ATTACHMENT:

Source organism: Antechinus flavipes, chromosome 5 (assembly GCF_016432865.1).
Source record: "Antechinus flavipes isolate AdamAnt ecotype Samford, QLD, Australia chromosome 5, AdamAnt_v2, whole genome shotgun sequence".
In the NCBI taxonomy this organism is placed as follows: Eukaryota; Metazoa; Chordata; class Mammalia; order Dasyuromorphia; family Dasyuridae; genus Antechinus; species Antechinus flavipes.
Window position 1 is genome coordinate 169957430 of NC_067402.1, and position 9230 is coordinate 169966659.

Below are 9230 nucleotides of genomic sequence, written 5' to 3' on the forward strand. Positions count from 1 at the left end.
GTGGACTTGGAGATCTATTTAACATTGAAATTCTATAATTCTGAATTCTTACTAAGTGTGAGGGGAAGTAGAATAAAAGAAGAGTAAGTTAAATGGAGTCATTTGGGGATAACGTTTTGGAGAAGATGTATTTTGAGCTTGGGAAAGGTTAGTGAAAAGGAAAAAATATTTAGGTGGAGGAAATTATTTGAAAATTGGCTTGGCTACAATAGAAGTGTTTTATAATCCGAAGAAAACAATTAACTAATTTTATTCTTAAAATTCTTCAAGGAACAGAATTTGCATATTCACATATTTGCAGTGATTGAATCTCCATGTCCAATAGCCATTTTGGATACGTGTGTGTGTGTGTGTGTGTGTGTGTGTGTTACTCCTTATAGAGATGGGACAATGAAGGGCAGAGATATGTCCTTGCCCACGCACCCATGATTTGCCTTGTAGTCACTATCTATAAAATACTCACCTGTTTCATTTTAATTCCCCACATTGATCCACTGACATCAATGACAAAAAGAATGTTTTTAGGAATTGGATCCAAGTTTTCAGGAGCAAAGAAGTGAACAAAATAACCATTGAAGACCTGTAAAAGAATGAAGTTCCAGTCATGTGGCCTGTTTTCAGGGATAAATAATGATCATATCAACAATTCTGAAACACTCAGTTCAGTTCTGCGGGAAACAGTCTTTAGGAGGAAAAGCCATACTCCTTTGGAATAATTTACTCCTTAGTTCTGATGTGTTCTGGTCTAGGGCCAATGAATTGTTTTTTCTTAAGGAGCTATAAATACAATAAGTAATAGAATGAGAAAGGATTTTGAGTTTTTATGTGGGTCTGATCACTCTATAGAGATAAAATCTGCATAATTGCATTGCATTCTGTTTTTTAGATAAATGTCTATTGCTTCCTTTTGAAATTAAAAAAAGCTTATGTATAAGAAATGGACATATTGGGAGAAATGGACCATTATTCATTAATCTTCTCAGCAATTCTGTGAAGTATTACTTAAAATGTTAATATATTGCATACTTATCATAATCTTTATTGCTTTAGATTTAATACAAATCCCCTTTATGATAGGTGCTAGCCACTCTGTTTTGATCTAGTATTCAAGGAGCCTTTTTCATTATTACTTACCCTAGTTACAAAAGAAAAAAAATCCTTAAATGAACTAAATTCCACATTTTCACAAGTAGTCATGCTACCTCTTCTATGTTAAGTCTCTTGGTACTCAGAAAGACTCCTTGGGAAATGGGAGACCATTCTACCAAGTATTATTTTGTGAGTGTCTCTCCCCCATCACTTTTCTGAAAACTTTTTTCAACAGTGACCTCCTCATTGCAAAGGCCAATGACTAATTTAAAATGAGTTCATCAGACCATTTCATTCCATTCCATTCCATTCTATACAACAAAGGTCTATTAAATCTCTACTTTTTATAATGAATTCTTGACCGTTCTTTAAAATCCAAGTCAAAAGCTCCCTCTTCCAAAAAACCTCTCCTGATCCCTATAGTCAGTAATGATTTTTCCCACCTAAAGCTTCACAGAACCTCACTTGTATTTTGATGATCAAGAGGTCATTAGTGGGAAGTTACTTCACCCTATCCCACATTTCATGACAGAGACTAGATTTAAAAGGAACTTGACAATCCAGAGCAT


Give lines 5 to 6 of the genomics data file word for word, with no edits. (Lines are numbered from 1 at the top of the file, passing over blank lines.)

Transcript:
Below are 9230 nucleotides of genomic sequence, written 5' to 3' on the forward strand. Positions count from 1 at the left end.
GTGGACTTGGAGATCTATTTAACATTGAAATTCTATAATTCTGAATTCTTACTAAGTGTGAGGGGAAGTAGAATAAAAGAAGAGTAAGTTAAATGGAGTCATTTGGGGATAACGTTTTGGAGAAGATGTATTTTGAGCTTGGGAAAGGTTAGTGAAAAGGAAAAAATATTTAGGTGGAGGAAATTATTTGAAAATTGGCTTGGCTACAATAGAAGTGTTTTATAATCCGAAGAAAACAATTAACTAATTTTATTCTTAAAATTCTTCAAGGAACAGAATTTGCATATTCACATATTTGCAGTGATTGAATCTCCATGTCCAATAGCCATTTTGGATACGTGTGTGTGTGTGTGTGTGTGTGTGTGTGTTACTCCTTATAGAGATGGGACAATGAAGGGCAGAGATATGTCCTTGCCCACGCACCCATGATTTGCCTTGTAGTCACTATCTATAAAATACTCACCTGTTTCATTTTAATTCCCCACATTGATCCACTGACATCAATGACAAAAAGAATGTTTTTAGGAATTGGATCCAAGTTTTCAGGAGCAAAGAAGTGAACAAAATAACCATTGAAGACCTGTAAAAGAATGAAGTTCCAGTCATGTGGCCTGTTTTCAGGGATAAATAATGATCATATCAACAATTCTGAAACACTCAGTTCAGTTCTGCGGGAAACAGTCTTTAGGAGGAAAAGCCATACTCCTTTGGAATAATTTACTCCTTAGTTCTGATGTGTTCTGGTCTAGGGCCAATGAATTGTTTTTTCTTAAGGAGCTATAAATACAATAAGTAATAGAATGAGAAAGGATTTTGAGTTTTTATGTGGGTCTGATCACTCTATAGAGATAAAATCTGCATAATTGCATTGCATTCTGTTTTTTAGATAAATGTCTATTGCTTCCTTTTGAAATTAAAAAAAGCTTATGTATAAGAAATGGACATATTGGGAGAAATGGACCATTATTCATTAATCTTCTCAGCAATTCTGTGAAGTATTACTTAAAATGTTAATATATTGCATACTTATCATAATCTTTATTGCTTTAGATTTAATACAAATCCCCTTTATGATAGGTGCTAGCCACTCTGTTTTGATCTAGTATTCAAGGAGCCTTTTTCATTATTACTTACCCTAGTTACAAAAGAAAAAAAATCCTTAAATGAACTAAATTCCACATTTTCACAAGTAGTCATGCTACCTCTTCTATGTTAAGTCTCTTGGTACTCAGAAAGACTCCTTGGGAAATGGGAGACCATTCTACCAAGTATTATTTTGTGAGTGTCTCTCCCCCATCACTTTTCTGAAAACTTTTTTCAACAGTGACCTCCTCATTGCAAAGGCCAATGACTAATTTAAAATGAGTTCATCAGACCATTTCATTCCATTCCATTCCATTCTATACAACAAAGGTCTATTAAATCTCTACTTTTTATAATGAATTCTTGACCGTTCTTTAAAATCCAAGTCAAAAGCTCCCTCTTCCAAAAAACCTCTCCTGATCCCTATAGTCAGTAATGATTTTTCCCACCTAAAGCTTCACAGAACCTCACTTGTATTTTGATGATCAAGAGGTCATTAGTGGGAAGTTACTTCACCCTATCCCACATTTCATGACAGAGACTAGATTTAAAAGGAACTTGACAATCCAGAGCAT